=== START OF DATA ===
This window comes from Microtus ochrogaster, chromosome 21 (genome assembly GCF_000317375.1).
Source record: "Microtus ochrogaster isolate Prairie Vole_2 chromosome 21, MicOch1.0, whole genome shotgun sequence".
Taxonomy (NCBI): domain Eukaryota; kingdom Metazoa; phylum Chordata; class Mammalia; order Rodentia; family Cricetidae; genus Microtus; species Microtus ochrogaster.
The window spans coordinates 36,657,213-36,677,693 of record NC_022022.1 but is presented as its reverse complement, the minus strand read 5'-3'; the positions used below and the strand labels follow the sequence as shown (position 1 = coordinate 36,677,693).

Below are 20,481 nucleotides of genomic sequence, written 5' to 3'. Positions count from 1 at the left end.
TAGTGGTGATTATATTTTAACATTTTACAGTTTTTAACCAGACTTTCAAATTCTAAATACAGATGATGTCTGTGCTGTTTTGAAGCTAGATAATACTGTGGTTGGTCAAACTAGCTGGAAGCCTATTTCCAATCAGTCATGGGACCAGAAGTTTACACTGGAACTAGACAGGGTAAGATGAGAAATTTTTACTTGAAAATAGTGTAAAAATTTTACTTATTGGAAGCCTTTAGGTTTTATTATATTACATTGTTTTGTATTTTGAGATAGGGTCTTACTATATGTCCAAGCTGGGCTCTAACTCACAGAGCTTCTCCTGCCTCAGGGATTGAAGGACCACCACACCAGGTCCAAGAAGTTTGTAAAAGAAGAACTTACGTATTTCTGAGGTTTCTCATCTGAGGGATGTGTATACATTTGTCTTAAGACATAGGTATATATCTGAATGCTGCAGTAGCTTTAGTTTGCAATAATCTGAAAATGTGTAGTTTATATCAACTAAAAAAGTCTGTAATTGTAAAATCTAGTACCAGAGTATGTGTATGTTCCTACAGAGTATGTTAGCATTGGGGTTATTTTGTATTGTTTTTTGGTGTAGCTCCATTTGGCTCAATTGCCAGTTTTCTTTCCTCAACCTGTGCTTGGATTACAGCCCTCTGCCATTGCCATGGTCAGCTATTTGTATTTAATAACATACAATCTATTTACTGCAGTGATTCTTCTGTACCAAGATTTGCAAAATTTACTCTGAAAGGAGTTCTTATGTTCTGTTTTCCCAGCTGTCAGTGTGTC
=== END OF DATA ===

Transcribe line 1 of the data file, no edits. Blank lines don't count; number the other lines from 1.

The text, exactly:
This window comes from Microtus ochrogaster, chromosome 21 (genome assembly GCF_000317375.1).